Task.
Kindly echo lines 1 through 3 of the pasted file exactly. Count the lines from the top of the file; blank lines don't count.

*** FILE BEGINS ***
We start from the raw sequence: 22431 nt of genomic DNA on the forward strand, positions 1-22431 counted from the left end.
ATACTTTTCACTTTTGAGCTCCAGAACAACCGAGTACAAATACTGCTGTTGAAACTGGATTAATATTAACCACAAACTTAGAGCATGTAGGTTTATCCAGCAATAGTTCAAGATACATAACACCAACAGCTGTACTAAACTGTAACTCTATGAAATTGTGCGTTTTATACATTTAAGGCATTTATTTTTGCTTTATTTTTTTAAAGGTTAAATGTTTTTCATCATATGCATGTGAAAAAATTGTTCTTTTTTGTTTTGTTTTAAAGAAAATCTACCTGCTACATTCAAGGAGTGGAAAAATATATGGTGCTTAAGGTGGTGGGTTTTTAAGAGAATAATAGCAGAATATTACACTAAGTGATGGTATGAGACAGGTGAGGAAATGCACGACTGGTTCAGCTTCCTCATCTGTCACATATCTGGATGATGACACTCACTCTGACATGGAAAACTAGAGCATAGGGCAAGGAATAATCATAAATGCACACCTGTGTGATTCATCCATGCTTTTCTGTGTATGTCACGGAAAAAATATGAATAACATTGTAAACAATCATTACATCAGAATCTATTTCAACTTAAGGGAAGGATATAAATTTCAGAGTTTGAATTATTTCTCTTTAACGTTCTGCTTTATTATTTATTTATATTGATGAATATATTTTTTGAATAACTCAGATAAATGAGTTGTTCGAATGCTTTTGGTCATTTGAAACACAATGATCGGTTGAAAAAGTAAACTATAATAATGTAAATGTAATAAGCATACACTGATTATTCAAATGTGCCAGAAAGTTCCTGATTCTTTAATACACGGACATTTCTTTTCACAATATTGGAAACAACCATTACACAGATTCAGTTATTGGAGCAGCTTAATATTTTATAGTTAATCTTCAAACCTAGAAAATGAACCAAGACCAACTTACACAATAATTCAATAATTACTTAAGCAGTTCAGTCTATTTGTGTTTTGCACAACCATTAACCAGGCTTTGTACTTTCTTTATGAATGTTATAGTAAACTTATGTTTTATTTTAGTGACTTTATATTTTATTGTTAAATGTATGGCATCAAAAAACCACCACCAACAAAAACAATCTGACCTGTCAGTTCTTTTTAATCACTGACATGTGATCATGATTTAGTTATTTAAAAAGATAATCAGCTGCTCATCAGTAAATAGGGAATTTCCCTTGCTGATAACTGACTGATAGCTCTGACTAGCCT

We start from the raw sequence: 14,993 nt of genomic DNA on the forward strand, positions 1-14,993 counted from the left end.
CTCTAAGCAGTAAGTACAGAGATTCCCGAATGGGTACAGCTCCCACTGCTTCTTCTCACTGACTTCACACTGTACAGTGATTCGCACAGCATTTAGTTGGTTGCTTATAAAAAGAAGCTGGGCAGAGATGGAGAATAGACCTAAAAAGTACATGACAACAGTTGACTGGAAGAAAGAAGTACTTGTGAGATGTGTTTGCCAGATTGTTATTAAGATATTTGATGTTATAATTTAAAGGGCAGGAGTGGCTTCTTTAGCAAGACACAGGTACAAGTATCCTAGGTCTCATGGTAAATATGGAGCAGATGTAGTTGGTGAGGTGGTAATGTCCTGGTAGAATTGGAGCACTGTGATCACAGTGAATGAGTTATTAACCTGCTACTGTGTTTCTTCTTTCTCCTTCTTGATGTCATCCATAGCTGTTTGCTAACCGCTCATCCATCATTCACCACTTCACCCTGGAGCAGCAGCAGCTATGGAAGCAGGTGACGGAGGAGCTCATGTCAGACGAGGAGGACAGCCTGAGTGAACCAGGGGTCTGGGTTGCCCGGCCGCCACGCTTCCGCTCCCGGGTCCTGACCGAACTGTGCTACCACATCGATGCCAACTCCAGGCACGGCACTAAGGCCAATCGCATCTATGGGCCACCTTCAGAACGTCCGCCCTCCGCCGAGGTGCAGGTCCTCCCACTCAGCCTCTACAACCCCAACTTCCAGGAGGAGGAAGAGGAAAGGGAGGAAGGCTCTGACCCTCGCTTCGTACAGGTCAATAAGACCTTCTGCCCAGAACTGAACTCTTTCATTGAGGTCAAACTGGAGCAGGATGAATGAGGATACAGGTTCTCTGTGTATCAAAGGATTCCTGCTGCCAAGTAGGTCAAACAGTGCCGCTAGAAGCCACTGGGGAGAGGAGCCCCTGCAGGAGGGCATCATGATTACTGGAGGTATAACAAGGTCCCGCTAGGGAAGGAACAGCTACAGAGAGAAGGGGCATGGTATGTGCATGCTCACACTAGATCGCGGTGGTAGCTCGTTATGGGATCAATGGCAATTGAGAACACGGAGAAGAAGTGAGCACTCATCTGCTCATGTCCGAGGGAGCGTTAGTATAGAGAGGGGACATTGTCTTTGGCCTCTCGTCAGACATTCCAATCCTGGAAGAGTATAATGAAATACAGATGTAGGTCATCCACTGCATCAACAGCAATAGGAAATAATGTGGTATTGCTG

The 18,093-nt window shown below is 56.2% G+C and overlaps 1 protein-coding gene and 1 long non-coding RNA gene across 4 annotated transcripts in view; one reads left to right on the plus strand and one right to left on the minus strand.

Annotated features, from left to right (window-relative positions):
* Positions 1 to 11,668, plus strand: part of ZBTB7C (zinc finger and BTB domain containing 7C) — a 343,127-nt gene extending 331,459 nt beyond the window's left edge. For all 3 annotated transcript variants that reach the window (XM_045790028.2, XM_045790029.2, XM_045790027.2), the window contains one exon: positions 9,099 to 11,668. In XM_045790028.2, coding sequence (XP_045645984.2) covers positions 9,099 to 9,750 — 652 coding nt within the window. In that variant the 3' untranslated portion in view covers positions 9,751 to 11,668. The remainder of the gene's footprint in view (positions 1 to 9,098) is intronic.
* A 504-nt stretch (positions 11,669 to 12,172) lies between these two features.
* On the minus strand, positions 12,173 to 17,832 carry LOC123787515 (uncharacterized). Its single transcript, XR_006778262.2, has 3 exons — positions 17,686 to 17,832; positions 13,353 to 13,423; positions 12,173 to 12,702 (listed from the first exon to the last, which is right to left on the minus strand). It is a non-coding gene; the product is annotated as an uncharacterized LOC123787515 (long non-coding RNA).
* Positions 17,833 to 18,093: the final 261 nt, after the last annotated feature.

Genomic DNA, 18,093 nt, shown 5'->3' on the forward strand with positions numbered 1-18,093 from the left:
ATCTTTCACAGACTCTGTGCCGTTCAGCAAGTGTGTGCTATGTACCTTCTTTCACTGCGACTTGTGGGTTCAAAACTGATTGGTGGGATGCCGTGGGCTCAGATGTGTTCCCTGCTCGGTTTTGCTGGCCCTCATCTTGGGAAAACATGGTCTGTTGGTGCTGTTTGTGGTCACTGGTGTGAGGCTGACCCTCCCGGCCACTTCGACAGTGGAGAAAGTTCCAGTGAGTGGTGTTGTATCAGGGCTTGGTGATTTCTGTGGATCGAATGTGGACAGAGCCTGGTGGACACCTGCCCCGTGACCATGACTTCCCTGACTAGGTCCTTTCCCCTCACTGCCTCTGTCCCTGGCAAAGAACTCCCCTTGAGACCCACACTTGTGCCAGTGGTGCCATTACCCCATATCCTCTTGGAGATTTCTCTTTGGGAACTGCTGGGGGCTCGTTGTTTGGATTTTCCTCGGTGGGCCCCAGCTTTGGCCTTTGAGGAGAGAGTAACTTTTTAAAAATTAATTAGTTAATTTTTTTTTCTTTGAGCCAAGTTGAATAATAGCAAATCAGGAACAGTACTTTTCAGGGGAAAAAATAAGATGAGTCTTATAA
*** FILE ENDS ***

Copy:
We start from the raw sequence: 22431 nt of genomic DNA on the forward strand, positions 1-22431 counted from the left end.
ATACTTTTCACTTTTGAGCTCCAGAACAACCGAGTACAAATACTGCTGTTGAAACTGGATTAATATTAACCACAAACTTAGAGCATGTAGGTTTATCCAGCAATAGTTCAAGATACATAACACCAACAGCTGTACTAAACTGTAACTCTATGAAATTGTGCGTTTTATACATTTAAGGCATTTATTTTTGCTTTATTTTTTTAAAGGTTAAATGTTTTTCATCATATGCATGTGAAAAAATTGTTCTTTTTTGTTTTGTTTTAAAGAAAATCTACCTGCTACATTCAAGGAGTGGAAAAATATATGGTGCTTAAGGTGGTGGGTTTTTAAGAGAATAATAGCAGAATATTACACTAAGTGATGGTATGAGACAGGTGAGGAAATGCACGACTGGTTCAGCTTCCTCATCTGTCACATATCTGGATGATGACACTCACTCTGACATGGAAAACTAGAGCATAGGGCAAGGAATAATCATAAATGCACACCTGTGTGATTCATCCATGCTTTTCTGTGTATGTCACGGAAAAAATATGAATAACATTGTAAACAATCATTACATCAGAATCTATTTCAACTTAAGGGAAGGATATAAATTTCAGAGTTTGAATTATTTCTCTTTAACGTTCTGCTTTATTATTTATTTATATTGATGAATATATTTTTTGAATAACTCAGATAAATGAGTTGTTCGAATGCTTTTGGTCATTTGAAACACAATGATCGGTTGAAAAAGTAAACTATAATAATGTAAATGTAATAAGCATACACTGATTATTCAAATGTGCCAGAAAGTTCCTGATTCTTTAATACACGGACATTTCTTTTCACAATATTGGAAACAACCATTACACAGATTCAGTTATTGGAGCAGCTTAATATTTTATAGTTAATCTTCAAACCTAGAAAATGAACCAAGACCAACTTACACAATAATTCAATAATTACTTAAGCAGTTCAGTCTATTTGTGTTTTGCACAACCATTAACCAGGCTTTGTACTTTCTTTATGAATGTTATAGTAAACTTATGTTTTATTTTAGTGACTTTATATTTTATTGTTAAATGTATGGCATCAAAAAACCACCACCAACAAAAACAATCTGACCTGTCAGTTCTTTTTAATCACTGACATGTGATCATGATTTAGTTATTTAAAAAGATAATCAGCTGCTCATCAGTAAATAGGGAATTTCCCTTGCTGATAACTGACTGATAGCTCTGACTAGCCT

We start from the raw sequence: 14,993 nt of genomic DNA on the forward strand, positions 1-14,993 counted from the left end.